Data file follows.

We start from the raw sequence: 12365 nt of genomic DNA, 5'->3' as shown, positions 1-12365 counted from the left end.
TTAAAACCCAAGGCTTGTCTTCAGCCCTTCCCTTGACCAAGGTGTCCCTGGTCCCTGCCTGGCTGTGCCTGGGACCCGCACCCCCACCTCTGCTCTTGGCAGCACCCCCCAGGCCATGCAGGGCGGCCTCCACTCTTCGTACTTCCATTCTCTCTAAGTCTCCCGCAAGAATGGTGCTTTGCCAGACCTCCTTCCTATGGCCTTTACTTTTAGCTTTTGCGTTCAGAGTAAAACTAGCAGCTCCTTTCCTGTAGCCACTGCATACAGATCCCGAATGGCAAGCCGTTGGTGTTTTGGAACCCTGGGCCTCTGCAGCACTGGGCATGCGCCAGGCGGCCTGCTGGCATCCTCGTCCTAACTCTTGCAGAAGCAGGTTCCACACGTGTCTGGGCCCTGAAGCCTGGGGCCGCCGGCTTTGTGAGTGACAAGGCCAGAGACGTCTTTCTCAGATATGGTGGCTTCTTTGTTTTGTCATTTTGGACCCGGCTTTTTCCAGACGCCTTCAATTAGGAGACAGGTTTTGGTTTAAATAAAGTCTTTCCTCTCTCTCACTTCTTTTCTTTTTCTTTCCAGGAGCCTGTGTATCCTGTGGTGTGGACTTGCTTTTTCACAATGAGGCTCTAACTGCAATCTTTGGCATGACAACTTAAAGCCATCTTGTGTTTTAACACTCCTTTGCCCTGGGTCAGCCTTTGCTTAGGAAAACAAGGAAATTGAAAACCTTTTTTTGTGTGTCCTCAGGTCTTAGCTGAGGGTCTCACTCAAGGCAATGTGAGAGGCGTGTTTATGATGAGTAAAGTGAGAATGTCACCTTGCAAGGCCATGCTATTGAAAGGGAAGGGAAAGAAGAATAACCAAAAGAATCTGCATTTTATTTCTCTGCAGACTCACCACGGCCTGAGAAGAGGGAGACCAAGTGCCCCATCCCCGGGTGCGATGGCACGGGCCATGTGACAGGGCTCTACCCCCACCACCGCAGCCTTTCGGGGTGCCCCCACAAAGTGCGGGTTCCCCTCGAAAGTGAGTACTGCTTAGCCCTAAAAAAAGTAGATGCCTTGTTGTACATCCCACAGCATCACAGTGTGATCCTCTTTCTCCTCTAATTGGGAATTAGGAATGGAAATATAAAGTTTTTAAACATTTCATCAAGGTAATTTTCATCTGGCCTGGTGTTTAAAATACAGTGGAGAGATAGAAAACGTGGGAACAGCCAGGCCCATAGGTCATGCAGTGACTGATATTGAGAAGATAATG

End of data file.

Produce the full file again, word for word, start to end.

We start from the raw sequence: 12365 nt of genomic DNA, 5'->3' as shown, positions 1-12365 counted from the left end.
TTAAAACCCAAGGCTTGTCTTCAGCCCTTCCCTTGACCAAGGTGTCCCTGGTCCCTGCCTGGCTGTGCCTGGGACCCGCACCCCCACCTCTGCTCTTGGCAGCACCCCCCAGGCCATGCAGGGCGGCCTCCACTCTTCGTACTTCCATTCTCTCTAAGTCTCCCGCAAGAATGGTGCTTTGCCAGACCTCCTTCCTATGGCCTTTACTTTTAGCTTTTGCGTTCAGAGTAAAACTAGCAGCTCCTTTCCTGTAGCCACTGCATACAGATCCCGAATGGCAAGCCGTTGGTGTTTTGGAACCCTGGGCCTCTGCAGCACTGGGCATGCGCCAGGCGGCCTGCTGGCATCCTCGTCCTAACTCTTGCAGAAGCAGGTTCCACACGTGTCTGGGCCCTGAAGCCTGGGGCCGCCGGCTTTGTGAGTGACAAGGCCAGAGACGTCTTTCTCAGATATGGTGGCTTCTTTGTTTTGTCATTTTGGACCCGGCTTTTTCCAGACGCCTTCAATTAGGAGACAGGTTTTGGTTTAAATAAAGTCTTTCCTCTCTCTCACTTCTTTTCTTTTTCTTTCCAGGAGCCTGTGTATCCTGTGGTGTGGACTTGCTTTTTCACAATGAGGCTCTAACTGCAATCTTTGGCATGACAACTTAAAGCCATCTTGTGTTTTAACACTCCTTTGCCCTGGGTCAGCCTTTGCTTAGGAAAACAAGGAAATTGAAAACCTTTTTTTGTGTGTCCTCAGGTCTTAGCTGAGGGTCTCACTCAAGGCAATGTGAGAGGCGTGTTTATGATGAGTAAAGTGAGAATGTCACCTTGCAAGGCCATGCTATTGAAAGGGAAGGGAAAGAAGAATAACCAAAAGAATCTGCATTTTATTTCTCTGCAGACTCACCACGGCCTGAGAAGAGGGAGACCAAGTGCCCCATCCCCGGGTGCGATGGCACGGGCCATGTGACAGGGCTCTACCCCCACCACCGCAGCCTTTCGGGGTGCCCCCACAAAGTGCGGGTTCCCCTCGAAAGTGAGTACTGCTTAGCCCTAAAAAAAGTAGATGCCTTGTTGTACATCCCACAGCATCACAGTGTGATCCTCTTTCTCCTCTAATTGGGAATTAGGAATGGAAATATAAAGTTTTTAAACATTTCATCAAGGTAATTTTCATCTGGCCTGGTGTTTAAAATACAGTGGAGAGATAGAAAACGTGGGAACAGCCAGGCCCATAGGTCATGCAGTGACTGATATTGAGAAGATAATG